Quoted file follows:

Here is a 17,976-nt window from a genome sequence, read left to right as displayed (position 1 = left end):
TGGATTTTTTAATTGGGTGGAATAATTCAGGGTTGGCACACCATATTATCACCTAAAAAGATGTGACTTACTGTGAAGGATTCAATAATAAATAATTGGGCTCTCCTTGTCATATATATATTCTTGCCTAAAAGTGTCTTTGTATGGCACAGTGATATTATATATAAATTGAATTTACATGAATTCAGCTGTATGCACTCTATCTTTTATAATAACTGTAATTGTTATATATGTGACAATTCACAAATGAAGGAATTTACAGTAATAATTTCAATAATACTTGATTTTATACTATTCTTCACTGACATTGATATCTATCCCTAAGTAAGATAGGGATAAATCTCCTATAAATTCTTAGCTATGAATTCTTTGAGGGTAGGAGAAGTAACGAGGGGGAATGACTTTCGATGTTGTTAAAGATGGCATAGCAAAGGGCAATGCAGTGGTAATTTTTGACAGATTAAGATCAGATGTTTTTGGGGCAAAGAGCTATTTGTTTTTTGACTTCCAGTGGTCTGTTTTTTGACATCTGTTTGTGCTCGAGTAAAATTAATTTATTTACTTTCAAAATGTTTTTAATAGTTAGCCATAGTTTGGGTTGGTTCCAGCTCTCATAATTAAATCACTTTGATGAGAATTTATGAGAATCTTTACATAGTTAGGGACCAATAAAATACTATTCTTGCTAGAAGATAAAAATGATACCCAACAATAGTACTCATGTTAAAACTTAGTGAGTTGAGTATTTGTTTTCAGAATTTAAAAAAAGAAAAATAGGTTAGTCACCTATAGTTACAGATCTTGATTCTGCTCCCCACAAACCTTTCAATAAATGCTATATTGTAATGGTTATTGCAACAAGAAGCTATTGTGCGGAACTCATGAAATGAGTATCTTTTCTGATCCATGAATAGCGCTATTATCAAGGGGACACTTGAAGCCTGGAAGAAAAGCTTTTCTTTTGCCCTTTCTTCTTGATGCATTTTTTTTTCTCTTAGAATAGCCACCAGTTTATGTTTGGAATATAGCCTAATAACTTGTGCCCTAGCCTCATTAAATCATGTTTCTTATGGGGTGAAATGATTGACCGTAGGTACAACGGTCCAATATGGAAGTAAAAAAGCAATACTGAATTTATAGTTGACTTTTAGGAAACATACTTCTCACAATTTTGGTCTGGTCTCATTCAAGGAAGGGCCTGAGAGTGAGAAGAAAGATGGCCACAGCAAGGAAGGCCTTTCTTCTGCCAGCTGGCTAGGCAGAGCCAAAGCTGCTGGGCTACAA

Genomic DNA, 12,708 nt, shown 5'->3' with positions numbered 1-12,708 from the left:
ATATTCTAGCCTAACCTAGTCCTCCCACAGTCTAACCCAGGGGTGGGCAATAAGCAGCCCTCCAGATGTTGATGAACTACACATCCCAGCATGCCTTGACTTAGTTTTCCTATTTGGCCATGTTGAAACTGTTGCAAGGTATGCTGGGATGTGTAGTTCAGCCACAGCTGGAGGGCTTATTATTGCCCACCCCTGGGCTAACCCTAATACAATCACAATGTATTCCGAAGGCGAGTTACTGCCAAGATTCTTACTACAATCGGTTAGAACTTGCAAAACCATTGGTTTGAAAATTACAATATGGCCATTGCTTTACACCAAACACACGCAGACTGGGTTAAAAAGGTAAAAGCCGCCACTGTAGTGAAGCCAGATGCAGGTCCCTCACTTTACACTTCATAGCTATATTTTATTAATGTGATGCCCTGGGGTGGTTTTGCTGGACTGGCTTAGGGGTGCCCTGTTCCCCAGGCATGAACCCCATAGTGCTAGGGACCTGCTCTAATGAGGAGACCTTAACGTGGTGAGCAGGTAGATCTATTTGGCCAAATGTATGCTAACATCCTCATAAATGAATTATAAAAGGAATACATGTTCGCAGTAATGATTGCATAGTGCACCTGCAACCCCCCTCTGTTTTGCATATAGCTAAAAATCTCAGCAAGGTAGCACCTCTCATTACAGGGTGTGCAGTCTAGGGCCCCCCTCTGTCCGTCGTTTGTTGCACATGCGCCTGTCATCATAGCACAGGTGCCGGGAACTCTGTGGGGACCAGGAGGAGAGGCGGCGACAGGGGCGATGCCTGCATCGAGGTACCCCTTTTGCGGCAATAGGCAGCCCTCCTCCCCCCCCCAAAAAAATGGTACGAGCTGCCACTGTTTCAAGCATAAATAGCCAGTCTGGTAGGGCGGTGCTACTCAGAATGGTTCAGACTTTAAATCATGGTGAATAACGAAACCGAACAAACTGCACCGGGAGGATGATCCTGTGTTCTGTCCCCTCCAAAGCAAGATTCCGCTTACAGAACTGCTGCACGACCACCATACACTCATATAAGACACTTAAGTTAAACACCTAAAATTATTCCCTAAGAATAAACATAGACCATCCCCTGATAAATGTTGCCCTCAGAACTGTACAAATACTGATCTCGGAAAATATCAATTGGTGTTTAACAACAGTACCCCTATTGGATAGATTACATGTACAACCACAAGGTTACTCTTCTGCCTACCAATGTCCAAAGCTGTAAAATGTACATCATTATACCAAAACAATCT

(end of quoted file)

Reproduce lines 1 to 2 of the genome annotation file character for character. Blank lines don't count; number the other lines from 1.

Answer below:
Here is a 17,976-nt window from a genome sequence, read left to right as displayed (position 1 = left end):
TGGATTTTTTAATTGGGTGGAATAATTCAGGGTTGGCACACCATATTATCACCTAAAAAGATGTGACTTACTGTGAAGGATTCAATAATAAATAATTGGGCTCTCCTTGTCATATATATATTCTTGCCTAAAAGTGTCTTTGTATGGCACAGTGATATTATATATAAATTGAATTTACATGAATTCAGCTGTATGCACTCTATCTTTTATAATAACTGTAATTGTTATATATGTGACAATTCACAAATGAAGGAATTTACAGTAATAATTTCAATAATACTTGATTTTATACTATTCTTCACTGACATTGATATCTATCCCTAAGTAAGATAGGGATAAATCTCCTATAAATTCTTAGCTATGAATTCTTTGAGGGTAGGAGAAGTAACGAGGGGGAATGACTTTCGATGTTGTTAAAGATGGCATAGCAAAGGGCAATGCAGTGGTAATTTTTGACAGATTAAGATCAGATGTTTTTGGGGCAAAGAGCTATTTGTTTTTTGACTTCCAGTGGTCTGTTTTTTGACATCTGTTTGTGCTCGAGTAAAATTAATTTATTTACTTTCAAAATGTTTTTAATAGTTAGCCATAGTTTGGGTTGGTTCCAGCTCTCATAATTAAATCACTTTGATGAGAATTTATGAGAATCTTTACATAGTTAGGGACCAATAAAATACTATTCTTGCTAGAAGATAAAAATGATACCCAACAATAGTACTCATGTTAAAACTTAGTGAGTTGAGTATTTGTTTTCAGAATTTAAAAAAAGAAAAATAGGTTAGTCACCTATAGTTACAGATCTTGATTCTGCTCCCCACAAACCTTTCAATAAATGCTATATTGTAATGGTTATTGCAACAAGAAGCTATTGTGCGGAACTCATGAAATGAGTATCTTTTCTGATCCATGAATAGCGCTATTATCAAGGGGACACTTGAAGCCTGGAAGAAAAGCTTTTCTTTTGCCCTTTCTTCTTGATGCATTTTTTTTTCTCTTAGAATAGCCACCAGTTTATGTTTGGAATATAGCCTAATAACTTGTGCCCTAGCCTCATTAAATCATGTTTCTTATGGGGTGAAATGATTGACCGTAGGTACAACGGTCCAATATGGAAGTAAAAAAGCAATACTGAATTTATAGTTGACTTTTAGGAAACATACTTCTCACAATTTTGGTCTGGTCTCATTCAAGGAAGGGCCTGAGAGTGAGAAGAAAGATGGCCACAGCAAGGAAGGCCTTTCTTCTGCCAGCTGGCTAGGCAGAGCCAAAGCTGCTGGGCTACAA